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Chelsea Pyrzenski


Chief Human Resources Officer

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Three strategies to transform your talent agenda in the era of remote work

Three strategies to transform your talent agenda in the era of remote work.

If your organisation transitioned employees to a remote work environment in response to the Covid-19 pandemic, it’s likely that you have now settled in for the long haul. Given that, your leadership may well be grappling with key questions around this new era of virtual workforce management.

Keeping employees engaged stems from identifying and creating transparent opportunities that align to their desired career growth.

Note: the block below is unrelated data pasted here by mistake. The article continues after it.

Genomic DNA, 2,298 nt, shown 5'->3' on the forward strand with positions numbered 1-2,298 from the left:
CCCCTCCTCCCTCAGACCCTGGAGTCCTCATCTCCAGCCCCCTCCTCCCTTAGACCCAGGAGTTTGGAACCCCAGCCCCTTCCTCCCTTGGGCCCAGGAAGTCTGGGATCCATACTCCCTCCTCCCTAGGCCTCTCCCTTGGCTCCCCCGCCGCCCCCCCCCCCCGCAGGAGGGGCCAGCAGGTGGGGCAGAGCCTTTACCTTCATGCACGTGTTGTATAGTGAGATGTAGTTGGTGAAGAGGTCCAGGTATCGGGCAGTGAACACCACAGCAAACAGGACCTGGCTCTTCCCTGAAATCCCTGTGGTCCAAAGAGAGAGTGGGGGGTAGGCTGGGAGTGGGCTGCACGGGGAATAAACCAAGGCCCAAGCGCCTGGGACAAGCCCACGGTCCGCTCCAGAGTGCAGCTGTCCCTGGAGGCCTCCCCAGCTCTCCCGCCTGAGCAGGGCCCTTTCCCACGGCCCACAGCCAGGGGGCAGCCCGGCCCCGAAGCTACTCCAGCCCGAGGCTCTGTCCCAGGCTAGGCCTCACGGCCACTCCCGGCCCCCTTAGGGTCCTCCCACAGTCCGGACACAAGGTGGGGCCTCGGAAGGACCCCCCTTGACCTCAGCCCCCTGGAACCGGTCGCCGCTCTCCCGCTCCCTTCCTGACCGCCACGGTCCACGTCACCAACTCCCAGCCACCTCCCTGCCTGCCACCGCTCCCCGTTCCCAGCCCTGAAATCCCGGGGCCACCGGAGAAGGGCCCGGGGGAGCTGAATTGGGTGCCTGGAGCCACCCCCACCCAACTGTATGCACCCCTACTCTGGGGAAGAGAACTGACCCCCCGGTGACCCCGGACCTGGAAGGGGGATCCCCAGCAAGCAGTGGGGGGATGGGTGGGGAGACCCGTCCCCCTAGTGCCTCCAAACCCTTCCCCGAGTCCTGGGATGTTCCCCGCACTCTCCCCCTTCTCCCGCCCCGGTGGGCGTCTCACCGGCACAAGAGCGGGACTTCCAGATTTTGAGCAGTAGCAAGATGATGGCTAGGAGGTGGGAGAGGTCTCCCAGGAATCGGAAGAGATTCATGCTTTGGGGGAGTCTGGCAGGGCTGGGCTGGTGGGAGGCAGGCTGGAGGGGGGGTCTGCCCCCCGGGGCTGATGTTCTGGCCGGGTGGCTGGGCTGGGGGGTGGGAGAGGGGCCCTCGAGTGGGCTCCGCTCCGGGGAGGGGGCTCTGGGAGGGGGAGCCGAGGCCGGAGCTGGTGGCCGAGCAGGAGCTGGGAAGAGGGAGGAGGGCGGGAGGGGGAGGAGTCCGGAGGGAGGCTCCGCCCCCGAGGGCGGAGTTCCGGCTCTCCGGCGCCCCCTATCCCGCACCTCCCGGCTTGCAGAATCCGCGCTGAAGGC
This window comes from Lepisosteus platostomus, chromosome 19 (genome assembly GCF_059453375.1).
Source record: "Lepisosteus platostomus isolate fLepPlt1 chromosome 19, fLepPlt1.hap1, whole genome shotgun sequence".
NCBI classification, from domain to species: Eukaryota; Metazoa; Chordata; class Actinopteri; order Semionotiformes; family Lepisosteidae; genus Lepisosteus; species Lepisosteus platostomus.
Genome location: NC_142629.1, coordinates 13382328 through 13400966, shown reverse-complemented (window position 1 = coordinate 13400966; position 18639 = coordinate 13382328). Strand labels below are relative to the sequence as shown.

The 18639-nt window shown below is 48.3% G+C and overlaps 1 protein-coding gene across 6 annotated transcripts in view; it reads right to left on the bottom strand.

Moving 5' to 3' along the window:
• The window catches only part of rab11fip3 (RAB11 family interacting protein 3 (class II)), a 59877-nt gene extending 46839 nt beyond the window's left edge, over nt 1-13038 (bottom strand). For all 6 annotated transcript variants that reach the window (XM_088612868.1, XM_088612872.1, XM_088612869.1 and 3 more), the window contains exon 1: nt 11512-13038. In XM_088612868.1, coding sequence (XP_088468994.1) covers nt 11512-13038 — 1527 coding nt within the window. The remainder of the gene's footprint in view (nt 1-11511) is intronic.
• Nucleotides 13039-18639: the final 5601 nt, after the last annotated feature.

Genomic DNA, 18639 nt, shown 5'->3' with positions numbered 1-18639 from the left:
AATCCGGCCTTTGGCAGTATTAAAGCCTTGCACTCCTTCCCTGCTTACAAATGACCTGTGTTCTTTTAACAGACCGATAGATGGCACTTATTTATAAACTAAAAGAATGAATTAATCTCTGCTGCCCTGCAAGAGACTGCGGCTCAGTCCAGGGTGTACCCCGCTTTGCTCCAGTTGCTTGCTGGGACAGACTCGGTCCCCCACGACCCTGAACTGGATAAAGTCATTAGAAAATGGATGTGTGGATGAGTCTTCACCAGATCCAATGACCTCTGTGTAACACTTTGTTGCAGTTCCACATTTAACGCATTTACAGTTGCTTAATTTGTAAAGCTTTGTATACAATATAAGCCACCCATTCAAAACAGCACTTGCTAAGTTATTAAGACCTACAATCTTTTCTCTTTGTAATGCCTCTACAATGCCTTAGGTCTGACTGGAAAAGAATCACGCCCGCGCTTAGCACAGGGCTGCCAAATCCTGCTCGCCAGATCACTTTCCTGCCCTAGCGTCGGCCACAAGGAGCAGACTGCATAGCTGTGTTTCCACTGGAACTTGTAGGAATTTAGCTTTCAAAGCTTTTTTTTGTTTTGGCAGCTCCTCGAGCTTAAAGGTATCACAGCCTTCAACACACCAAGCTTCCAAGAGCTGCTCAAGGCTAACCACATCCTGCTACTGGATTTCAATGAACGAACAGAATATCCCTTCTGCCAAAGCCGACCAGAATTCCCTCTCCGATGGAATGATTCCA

Within HireRight, our HR practice is built on four pillars: attracting, investing, aligning and enabling. During the Covid-19 pandemic, these pillars have guided us in our global pivot to remote work. Beyond refining our processes for virtual recruiting and onboarding, we have also been considering key questions around the employee experience, including ‘how can we foster growth and build high-performing teams while working remotely during a time of crisis?’

In response to that question, our HR team has focused on several strategies to continue opportunities for advancement, foster collaboration and, ultimately, keep our employees engaged. Here is a look at three of these strategies that have made a difference for our team and could help your organisation in the year to come.

Strategy one: focus on talent investment